The Iceman Gaineth
By Maggie Topkis

(MONEY Magazine) – As predictable as tighter waistbands after the holidays is increased chatter from market pundits about the January effect--the outsize profit that small-cap stocks tend to earn in the opening month of the year. The problem with the January effect is that it is most pronounced in microcap stocks, which are so expensive to trade that transaction costs and taxes wipe out most of any gain.

Professor Vijay Singal, however, has a novel take on the phenomenon. Singal, head of the department of finance at Virginia Tech and author of the recently published Beyond the Random Walk: A Guide to Stock Market Anomalies, notes that the January effect's real winners are actually the losers--those stocks that have fallen 70% or 80% over the previous year. (It's that drop that propels most of them into microcap territory.)

Owners of such stocks sell in December, claims Singal, so they can use the losses to offset taxes due on profits realized during the year. Come January, the now oversold stocks are primed to bounce back. Between 1988 and 2001, the 10% of stocks that did the worst over the previous year gained an average of 10% in January, compared with a typical gain of less than 2% for stocks that performed better over the previous 12 months.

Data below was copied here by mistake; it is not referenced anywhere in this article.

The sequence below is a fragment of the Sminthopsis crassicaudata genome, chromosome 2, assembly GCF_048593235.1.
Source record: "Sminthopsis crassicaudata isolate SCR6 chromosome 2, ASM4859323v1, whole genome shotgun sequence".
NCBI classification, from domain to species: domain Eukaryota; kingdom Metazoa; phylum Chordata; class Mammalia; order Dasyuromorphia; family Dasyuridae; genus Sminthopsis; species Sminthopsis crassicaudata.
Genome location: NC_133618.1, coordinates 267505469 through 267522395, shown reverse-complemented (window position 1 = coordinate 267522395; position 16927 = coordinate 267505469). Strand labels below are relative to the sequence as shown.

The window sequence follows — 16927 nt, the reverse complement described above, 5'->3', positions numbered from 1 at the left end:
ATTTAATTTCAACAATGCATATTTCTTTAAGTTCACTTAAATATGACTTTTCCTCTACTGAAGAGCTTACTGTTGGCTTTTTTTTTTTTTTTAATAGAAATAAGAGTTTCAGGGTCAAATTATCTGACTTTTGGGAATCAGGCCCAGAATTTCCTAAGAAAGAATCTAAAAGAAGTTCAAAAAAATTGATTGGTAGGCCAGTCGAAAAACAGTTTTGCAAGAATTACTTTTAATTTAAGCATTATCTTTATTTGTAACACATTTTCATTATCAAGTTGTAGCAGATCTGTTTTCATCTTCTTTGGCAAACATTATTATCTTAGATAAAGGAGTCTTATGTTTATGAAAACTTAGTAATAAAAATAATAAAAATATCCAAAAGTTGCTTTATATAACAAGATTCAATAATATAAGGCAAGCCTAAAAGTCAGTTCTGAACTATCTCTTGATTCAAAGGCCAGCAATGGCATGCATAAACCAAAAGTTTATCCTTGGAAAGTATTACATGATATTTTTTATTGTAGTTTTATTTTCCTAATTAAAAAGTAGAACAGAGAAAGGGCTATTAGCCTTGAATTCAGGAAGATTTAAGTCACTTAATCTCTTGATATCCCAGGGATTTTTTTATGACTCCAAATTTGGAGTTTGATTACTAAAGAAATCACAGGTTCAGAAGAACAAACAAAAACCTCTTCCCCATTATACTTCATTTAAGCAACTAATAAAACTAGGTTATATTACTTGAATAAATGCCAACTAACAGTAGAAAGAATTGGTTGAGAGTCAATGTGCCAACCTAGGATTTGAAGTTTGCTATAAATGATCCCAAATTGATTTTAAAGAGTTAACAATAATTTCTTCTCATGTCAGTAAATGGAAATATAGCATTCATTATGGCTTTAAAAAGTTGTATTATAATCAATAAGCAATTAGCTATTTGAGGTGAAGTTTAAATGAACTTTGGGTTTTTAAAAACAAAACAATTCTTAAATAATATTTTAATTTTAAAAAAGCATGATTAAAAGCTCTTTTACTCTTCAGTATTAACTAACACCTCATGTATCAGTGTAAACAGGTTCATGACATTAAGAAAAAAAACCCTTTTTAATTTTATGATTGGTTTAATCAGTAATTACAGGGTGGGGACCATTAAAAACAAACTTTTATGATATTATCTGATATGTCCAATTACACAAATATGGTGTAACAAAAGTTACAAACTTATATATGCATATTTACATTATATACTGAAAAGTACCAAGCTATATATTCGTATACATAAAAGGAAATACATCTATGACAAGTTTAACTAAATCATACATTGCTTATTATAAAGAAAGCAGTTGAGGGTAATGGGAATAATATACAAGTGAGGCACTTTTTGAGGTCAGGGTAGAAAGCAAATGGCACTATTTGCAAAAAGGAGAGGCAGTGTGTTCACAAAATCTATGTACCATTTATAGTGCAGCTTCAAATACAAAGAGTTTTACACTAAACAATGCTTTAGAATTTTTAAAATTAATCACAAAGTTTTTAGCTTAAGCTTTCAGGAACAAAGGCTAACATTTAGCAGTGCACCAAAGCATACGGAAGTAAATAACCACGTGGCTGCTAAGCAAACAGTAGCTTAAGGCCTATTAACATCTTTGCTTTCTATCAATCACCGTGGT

No, you don't want to scoop up the dogs in December with the plan to sell come Jan. 31, because the problem of transaction costs still applies. But if you own some catastrophic losers, you could well recoup some of your losses by postponing a sale until the end of January. Yes, that means you'll put off booking that tax loss, but Singal's stats indicate that you'll still come out ahead. And entering the new year with healthier returns is the best kind of January effect. --MAGGIE TOPKIS